The overheated debate between the federal government and animal advocates over the removal of wild mustangs from the Western range ticked a few degrees higher after the Bureau of Land Management announced plans to take fewer horses from the land this summer.
Even though its holding capacity for captured wild horses has nearly reached its limit at 50,000 animals nationwide, the agency said last week that it would remove 1,300 horses in the coming months, many of which might otherwise die from lack of food and water.
Animal advocates say 1,300 horses is still too many, and they question the BLM's rationale for the removals.
Nine of the BLM's 16 summer roundups will be conducted in Nevada, home to roughly half of the estimated 37,000 free-roaming wild horses and burros in the West. The agency plans to remove 855 wild horses and burros in Nevada, 140 in Oregon, 105 in Arizona, 65 in New Mexico, 50 in Colorado and 25 in Idaho, the agency said in a news release.
On Tuesday, the agency said it would relocate 50 wild horses threatened by drought from an area two hours north of Las Vegas. BLM officials said "it is anticipated that as an act of mercy, some animals with a poor prognosis for survival may need to be humanely euthanized to end their suffering."
"The drought conditions are so severe we're going to see die-offs," BLM spokesman Tom Gorey told the Los Angeles Times.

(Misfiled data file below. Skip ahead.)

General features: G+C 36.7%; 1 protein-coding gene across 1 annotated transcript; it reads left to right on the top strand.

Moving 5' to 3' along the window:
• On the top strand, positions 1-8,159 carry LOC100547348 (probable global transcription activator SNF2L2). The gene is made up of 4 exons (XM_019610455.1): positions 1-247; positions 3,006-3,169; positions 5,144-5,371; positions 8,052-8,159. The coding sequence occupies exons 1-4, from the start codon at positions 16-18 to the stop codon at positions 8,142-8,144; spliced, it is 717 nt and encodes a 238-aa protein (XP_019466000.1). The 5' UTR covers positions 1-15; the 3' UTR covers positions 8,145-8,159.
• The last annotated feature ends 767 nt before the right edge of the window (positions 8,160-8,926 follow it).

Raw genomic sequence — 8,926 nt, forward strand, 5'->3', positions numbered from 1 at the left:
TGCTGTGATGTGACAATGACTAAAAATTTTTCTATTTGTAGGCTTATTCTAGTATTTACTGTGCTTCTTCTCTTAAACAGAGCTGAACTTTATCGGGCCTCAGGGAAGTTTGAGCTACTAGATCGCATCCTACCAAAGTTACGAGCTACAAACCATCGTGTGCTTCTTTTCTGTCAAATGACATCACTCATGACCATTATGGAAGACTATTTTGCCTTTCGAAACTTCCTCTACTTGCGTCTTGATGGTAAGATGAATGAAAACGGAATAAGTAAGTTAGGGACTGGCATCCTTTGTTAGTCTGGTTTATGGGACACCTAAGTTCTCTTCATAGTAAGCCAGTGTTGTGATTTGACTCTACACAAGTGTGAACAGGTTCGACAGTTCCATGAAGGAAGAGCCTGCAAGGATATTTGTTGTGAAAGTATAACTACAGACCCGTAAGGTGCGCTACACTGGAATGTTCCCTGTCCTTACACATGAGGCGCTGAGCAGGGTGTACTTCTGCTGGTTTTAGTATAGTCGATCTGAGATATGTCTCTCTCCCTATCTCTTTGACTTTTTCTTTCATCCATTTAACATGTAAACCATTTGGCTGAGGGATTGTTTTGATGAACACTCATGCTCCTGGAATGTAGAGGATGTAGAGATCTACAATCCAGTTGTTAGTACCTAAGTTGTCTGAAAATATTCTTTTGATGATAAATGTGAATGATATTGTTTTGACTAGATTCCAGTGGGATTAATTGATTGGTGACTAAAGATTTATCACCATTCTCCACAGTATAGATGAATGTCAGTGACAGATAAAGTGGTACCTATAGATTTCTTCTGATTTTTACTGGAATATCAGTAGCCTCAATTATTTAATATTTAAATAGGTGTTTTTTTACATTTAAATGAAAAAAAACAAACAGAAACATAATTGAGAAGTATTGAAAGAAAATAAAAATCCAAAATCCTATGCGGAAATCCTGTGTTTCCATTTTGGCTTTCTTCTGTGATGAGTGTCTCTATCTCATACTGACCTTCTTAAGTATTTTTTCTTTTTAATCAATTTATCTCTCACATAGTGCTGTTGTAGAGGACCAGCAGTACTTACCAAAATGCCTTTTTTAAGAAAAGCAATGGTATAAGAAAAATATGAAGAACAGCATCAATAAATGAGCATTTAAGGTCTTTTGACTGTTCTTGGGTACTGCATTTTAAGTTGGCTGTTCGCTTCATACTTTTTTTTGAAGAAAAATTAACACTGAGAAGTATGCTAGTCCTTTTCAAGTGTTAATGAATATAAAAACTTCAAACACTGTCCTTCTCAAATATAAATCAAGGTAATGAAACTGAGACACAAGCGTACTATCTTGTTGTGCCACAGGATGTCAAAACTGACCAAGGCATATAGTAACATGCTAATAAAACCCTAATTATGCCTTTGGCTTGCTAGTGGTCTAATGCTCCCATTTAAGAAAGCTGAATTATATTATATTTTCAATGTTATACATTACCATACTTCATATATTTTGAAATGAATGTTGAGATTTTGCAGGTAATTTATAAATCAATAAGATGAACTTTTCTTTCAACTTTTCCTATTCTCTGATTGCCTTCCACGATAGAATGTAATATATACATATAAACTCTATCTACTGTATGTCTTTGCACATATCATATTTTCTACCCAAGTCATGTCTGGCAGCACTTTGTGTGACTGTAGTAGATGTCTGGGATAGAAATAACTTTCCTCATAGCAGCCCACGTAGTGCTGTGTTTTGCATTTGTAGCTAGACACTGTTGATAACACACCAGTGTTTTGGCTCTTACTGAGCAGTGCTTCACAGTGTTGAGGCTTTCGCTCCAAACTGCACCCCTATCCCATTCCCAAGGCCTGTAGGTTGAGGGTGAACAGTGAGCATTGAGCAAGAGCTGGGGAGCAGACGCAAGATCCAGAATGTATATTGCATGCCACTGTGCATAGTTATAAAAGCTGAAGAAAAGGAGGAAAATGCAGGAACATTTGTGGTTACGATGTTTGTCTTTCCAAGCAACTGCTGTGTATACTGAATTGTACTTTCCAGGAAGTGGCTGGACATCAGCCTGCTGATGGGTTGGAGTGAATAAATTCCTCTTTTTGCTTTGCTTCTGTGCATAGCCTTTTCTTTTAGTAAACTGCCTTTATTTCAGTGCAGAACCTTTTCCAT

The BLM has been closely monitoring drought conditions and since early July has been supplementing the natural water seeps, filling tubs and troughs with water and providing hay to the horses. Unfortunately, these animals are extremely skittish and will not drink from the man-made containers. Even with the extra water, the seeps do not provide enough water to sustain them, Gorney said.
"It's contrary to the cliche - we're bringing the water to the horse, but the animals still won't drink it," he told the Times. "Horses will die. It's not going to be pretty."
The BLM has been under fire for what many have called its failing policies toward wild horses, who have been blamed for range damage despite the fact that their numbers are heavily overshadowed by grazing domestic cattle.
An independent scientific review of the agency's horse roundups, released in May, recommended that the government invest in widespread fertility control of the mustangs and let nature cull any excess herds instead of spending millions to house them in overflowing holding pens.
The 14-member panel assembled by the National Academy of Sciences' National Research Council and Management concluded BLM's removal of nearly 100,000 horses from the Western range over the last decade is probably having the opposite effect of its intention to ease ecological damage and reduce overpopulated herds.
In June, 30 member of the House of Representatives urged new U.S. Interior Secretary Sally Jewell to reform the government's wild horse management program and its spiraling budget, which is dominated by the high cost of corralling and removing the animals from the range.
For the 2013 fiscal year, which ends in September, the BLM plans to remove 4,800 mustangs from the range, compared with 8,255 in the last fiscal year, Gorey said, adding that the reduction is due to overstocked corrals.